Local Content Policy (LCP) Tanzania

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Despite the presence of bountiful minerals and breakthroughs in oil and gas explorations and investments, less economic growth and more impoverished local communities have been hallmarks of many resource-rich African states. To ensure that revenues trickle down, particularly to avoid the so-called ‘natural resource curse’, efforts to have a Local Content Policy (LCP) in the emerging oil and gas industry of countries such as Tanzania are gaining momentum. Indeed, Tanzania published its draft LCP in April, 2014[1] and the Tanzania Petroleum (Local Content) Regulations in May 2017. [2]

Definition

There are several definitions of local content. The Local Content Policy of Tanzania for Oil and Gas Industry (2014) defines local content as “the added value brought to the country in the activities of the oil and gas industry in the United Republic of Tanzania through the participation and development of local Tanzanians and local businesses [particularly] through national labour, technology, goods, services, capital and research capability."[3] The policy further states that the participation and involvement of local businesses may be implemented through: “Workforce development, employment and training of local workforce; and investments in supplier development through developing and procuring supplies and services locally.” [4] The Tanzania Petroleum (Local Content) Regulations (2017) define local content as “the quantum of composite value added to, or created in the economy of Tanzania through deliberate utilization of Tanzanian human and material resources and services in the petroleum operations in order to stimulate the development of capabilities of Tanzanians and to encourage local investment and participation."[5] The regulation further states that the participation and involvement of local businesses may be implemented through prioritizing “acquisition of services by contractor, subcontractor, licensee or any person […], in the first instance, in favour of local service provider or locally manufactured goods, provided that such goods or services are of competitive terms […]”; affording first opportunity of employment to “qualified Tanzanians” and prioritizing “on-job training for Tanzanians” [6] Generally, within the oil and gas industry, local content is recognised as an intervention by a national government to ensure that the majority of the goods and services required at each stage of the oil and gas value chain are locally supplied. [7]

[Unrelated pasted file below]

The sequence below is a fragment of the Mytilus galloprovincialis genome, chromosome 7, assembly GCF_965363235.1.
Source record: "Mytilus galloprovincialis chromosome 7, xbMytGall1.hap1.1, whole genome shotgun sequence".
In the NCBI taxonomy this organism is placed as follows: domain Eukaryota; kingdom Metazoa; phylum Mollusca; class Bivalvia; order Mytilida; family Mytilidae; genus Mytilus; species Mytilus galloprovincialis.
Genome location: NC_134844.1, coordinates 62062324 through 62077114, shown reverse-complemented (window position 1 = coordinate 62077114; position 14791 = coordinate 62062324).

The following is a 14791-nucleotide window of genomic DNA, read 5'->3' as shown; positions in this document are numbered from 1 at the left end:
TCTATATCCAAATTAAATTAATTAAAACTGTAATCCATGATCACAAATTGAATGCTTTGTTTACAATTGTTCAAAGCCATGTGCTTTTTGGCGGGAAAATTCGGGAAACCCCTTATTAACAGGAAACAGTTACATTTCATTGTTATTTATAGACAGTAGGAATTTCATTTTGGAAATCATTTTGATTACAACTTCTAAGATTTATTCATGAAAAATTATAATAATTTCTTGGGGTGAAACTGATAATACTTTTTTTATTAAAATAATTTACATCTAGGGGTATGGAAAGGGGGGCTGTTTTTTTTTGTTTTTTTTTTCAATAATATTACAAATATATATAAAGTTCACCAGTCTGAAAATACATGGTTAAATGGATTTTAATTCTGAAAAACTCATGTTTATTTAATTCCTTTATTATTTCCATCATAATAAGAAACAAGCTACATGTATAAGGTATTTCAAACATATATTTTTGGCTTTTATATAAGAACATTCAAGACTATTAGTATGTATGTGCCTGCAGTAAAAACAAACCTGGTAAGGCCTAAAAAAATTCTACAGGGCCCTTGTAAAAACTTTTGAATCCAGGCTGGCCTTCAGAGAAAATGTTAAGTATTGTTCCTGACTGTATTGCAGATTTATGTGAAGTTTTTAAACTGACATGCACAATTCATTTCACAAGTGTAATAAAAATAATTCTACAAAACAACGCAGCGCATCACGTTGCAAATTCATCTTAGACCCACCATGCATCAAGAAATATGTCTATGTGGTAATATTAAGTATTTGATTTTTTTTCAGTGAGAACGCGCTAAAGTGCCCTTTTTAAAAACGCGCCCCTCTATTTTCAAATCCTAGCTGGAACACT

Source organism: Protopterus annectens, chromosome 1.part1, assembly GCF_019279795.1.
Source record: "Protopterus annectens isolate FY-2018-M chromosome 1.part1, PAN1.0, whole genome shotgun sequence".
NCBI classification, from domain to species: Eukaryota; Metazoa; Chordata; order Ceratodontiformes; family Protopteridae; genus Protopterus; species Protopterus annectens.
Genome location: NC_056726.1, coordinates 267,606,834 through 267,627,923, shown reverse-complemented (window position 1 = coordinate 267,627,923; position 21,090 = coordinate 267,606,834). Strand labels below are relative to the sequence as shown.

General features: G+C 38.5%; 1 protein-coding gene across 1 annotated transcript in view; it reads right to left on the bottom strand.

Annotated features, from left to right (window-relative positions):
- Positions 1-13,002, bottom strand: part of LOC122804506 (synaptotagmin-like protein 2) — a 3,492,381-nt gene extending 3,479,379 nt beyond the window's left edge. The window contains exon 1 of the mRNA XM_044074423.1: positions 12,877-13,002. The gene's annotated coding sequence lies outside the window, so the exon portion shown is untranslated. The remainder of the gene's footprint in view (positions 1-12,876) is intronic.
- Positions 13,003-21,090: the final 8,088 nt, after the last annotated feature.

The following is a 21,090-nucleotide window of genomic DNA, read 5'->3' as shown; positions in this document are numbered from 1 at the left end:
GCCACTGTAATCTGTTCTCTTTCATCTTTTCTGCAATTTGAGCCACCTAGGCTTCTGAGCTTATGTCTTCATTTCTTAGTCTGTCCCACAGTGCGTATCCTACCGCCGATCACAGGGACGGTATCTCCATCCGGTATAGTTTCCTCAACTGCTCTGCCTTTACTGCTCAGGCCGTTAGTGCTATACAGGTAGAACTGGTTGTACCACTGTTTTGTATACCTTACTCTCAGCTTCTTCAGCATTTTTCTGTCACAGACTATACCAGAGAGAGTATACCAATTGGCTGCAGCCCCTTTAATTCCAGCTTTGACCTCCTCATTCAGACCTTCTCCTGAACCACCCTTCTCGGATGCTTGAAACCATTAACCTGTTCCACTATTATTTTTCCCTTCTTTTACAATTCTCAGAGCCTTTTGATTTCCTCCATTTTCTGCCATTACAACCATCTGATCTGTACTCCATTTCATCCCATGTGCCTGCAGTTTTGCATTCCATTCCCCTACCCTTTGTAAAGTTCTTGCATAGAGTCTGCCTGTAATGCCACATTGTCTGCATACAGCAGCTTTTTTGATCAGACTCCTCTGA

Tanzania Local Content Policy Draft

Policy Aims

The draft LCP stipulates three main issues as central to the realisation of the local content benefits to Tanzanians: [8]

  • Devising strategies for the Local Content implementation with a view to developing a skilled, knowledgeable and sustainable local labour force;